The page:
What is sepsis?

Sepsis – also referred to as blood poisoning or systemic inflammatory response syndrome (SIRS) – is a life threatening condition that arises when the body's response to an infection injures its own tissues and organs This condition leads to shock, multiple organ failure and death, especially if not recognized early and treated promptly.

In individuals with paralysis, this might begin as a urinary tract (bladder) infection, pneumonia, a wound, pressure ulcer or other infection. If the infection is not controlled locally, it can spread throughout the body.

Septic shock is severe sepsis with a drop in blood pressure leading to organ failure. Both sepsis and septic shock are life threatening. Treatment is most successful within the first hour of onset.

Anyone with an infection must be aware of the risks and symptoms of sepsis and seek medical attention immediately.

General symptoms of sepsis

Some or all of the following symptoms may be present:

  • Infection
  • Elevated temperature, greater than 38.30C or 101.30F
  • Fast heart rate, greater than 90 beats per minute
  • Fast respiratory rate, greater than 20 breaths per minute

Other symptoms that may be present:

  • Confusion or coma
  • Edema especially in the extremities, neck, face
  • Elevated blood sugar without diabetes
  • Lower temperature below 36C or 97F

Diagnosis of sepsis might include components of these variables:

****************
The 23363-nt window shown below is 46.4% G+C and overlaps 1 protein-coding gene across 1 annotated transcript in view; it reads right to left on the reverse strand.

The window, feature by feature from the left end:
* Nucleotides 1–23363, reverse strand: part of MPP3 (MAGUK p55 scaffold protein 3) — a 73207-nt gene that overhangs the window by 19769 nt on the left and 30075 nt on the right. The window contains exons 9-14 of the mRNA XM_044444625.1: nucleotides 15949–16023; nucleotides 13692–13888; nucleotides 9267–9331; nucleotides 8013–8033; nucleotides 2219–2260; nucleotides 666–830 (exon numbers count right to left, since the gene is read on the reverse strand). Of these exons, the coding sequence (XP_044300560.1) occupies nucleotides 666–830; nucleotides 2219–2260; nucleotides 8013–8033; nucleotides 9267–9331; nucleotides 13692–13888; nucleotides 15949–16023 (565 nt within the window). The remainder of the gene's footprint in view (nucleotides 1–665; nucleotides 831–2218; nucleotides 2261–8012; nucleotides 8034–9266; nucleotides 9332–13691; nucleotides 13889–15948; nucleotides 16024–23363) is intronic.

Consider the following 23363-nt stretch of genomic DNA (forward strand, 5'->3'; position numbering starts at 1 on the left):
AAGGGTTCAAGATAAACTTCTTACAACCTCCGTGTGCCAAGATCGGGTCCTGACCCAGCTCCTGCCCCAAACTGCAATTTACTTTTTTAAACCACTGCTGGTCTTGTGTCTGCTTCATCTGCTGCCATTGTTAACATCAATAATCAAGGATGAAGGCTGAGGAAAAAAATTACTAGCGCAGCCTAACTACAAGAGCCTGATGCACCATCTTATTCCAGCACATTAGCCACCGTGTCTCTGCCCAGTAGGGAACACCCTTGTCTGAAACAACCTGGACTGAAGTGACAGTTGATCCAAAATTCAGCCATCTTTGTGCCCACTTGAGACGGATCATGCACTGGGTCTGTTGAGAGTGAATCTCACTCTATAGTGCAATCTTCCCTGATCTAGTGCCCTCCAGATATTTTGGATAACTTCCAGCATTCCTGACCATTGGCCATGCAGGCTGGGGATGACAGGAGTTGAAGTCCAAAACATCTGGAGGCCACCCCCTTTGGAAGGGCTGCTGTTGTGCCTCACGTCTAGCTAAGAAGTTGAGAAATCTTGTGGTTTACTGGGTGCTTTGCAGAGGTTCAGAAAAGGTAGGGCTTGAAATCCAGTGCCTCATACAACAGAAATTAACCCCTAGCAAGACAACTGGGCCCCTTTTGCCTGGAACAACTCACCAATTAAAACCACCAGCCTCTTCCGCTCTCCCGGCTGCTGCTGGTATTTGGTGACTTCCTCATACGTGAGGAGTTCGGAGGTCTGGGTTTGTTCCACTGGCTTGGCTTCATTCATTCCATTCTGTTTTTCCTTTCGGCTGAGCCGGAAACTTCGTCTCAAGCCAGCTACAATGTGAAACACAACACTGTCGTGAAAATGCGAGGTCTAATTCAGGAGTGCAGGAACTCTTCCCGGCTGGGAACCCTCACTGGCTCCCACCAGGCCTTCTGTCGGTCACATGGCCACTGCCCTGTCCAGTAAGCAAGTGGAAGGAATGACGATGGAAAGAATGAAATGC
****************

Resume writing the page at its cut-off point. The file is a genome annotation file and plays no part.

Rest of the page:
• Inflammation at the site of the initial infection or anywhere in the body
  • Inability to maintain internal blood pressure to ensure that enough oxygen-carrying blood reaches all vital organs
  • Tissue perfusion, lack of oxygen to any part of the body, most readily seen in the fingers/arms, toes/legs

Sepsis is diagnosed when there is an infection somewhere in the body AND one of the following:

  • Organ dysfunction (organ failure)
  • Hypoxemia (inability to circulate oxygen to your tissues)
  • Oliguria (decreased urine output)
  • Lactic acidosis (drop in blood oxygen)
  • Elevated liver enzymes (liver dysfunction)
  • Altered cerebral function (confusion/coma)

What to do

Prevention is the best course of action to avoid the development of sepsis.

Individuals should check with their healthcare provider for any infection that is not improving or seems to be increasing in symptoms such as redness, swelling, discomfort, pain, localized heat over the affected area or fever/chills.

If you have an infection and experience any symptoms of these symptoms or body reactions, call or visit your healthcare provider immediately.

Diagnosing sepsis: lab and imaging tests

Typical laboratory and imaging tests for infection are:

  • Urine test for bacteria
  • Wound cultures for bacteria
  • Nasal or oral secretions for bacteria
  • Blood tests for bacteria, clotting factors, cardiac, liver and kidney function, oxygenation or electrolytes
  • Body scans might be done to assess internal organ function. These scans might include:
    • X-rays
    • CT scans (Computerized tomography)
    • Ultrasound
    • MRI (Magnetic resonance imaging)

Treatment

Treatment is provided by experts in a hospital setting which includes supporting bodily functions along with antibiotics to control the spreading of infection.

  • Antibiotics are provided to control the infection.
  • Typically, individuals with sepsis or septic shock will receive IV fluid therapy and oxygen.